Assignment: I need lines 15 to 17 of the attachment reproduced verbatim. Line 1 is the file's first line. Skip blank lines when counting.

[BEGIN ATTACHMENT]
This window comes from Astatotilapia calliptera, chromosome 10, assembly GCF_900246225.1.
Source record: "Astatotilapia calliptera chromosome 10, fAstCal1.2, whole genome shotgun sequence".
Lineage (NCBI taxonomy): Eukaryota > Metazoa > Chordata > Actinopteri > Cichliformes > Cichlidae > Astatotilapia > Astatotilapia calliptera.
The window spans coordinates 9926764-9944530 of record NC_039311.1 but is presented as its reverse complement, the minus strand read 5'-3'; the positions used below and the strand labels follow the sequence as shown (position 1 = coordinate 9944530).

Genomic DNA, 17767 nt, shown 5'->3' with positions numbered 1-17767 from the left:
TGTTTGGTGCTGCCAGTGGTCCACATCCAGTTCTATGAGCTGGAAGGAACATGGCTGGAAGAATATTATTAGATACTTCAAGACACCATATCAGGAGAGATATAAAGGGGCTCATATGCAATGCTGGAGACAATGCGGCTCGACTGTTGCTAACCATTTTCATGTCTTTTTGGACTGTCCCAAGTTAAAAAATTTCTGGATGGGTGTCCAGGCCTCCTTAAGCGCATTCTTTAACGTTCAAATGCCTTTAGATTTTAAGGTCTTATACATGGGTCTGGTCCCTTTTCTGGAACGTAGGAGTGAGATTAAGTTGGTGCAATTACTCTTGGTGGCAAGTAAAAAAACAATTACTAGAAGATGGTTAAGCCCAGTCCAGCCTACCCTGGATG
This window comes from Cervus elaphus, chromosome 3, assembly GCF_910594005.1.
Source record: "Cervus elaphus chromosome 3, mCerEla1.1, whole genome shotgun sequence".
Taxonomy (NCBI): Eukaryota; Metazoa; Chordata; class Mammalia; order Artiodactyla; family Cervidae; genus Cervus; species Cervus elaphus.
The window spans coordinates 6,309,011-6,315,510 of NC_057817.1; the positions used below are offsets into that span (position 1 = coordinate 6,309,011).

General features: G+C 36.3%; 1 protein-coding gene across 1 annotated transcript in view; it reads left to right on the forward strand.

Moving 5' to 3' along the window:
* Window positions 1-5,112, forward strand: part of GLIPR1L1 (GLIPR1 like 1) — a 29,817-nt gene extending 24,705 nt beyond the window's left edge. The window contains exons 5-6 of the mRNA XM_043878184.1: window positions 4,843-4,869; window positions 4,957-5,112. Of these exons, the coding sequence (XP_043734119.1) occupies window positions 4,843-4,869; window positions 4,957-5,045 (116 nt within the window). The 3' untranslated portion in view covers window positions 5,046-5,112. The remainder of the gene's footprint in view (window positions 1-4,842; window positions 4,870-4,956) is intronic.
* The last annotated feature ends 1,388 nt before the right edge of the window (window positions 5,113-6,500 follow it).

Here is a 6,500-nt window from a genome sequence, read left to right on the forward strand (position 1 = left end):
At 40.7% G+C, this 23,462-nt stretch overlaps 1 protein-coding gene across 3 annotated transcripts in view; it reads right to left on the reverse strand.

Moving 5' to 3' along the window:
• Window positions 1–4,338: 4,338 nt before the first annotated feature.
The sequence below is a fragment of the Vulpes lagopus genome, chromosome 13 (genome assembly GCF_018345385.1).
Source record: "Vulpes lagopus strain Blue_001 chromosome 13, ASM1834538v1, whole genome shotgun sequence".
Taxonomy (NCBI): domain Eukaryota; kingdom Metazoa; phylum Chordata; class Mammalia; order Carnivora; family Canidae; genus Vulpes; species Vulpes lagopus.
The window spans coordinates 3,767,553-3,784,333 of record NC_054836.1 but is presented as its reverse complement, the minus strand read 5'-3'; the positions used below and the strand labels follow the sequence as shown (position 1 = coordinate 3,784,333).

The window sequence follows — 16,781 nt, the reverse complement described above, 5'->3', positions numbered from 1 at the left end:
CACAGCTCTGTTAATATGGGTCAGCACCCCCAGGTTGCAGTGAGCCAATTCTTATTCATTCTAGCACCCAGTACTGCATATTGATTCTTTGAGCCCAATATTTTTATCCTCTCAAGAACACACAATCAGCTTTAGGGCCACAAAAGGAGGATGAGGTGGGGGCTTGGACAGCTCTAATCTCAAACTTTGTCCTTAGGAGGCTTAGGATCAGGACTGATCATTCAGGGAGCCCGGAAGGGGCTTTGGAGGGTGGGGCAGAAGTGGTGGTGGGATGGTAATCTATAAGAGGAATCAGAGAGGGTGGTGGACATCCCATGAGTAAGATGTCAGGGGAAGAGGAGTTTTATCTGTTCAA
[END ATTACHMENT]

Here is a 6,500-nt window from a genome sequence, read left to right on the forward strand (position 1 = left end):
At 40.7% G+C, this 23,462-nt stretch overlaps 1 protein-coding gene across 3 annotated transcripts in view; it reads right to left on the reverse strand.

Moving 5' to 3' along the window: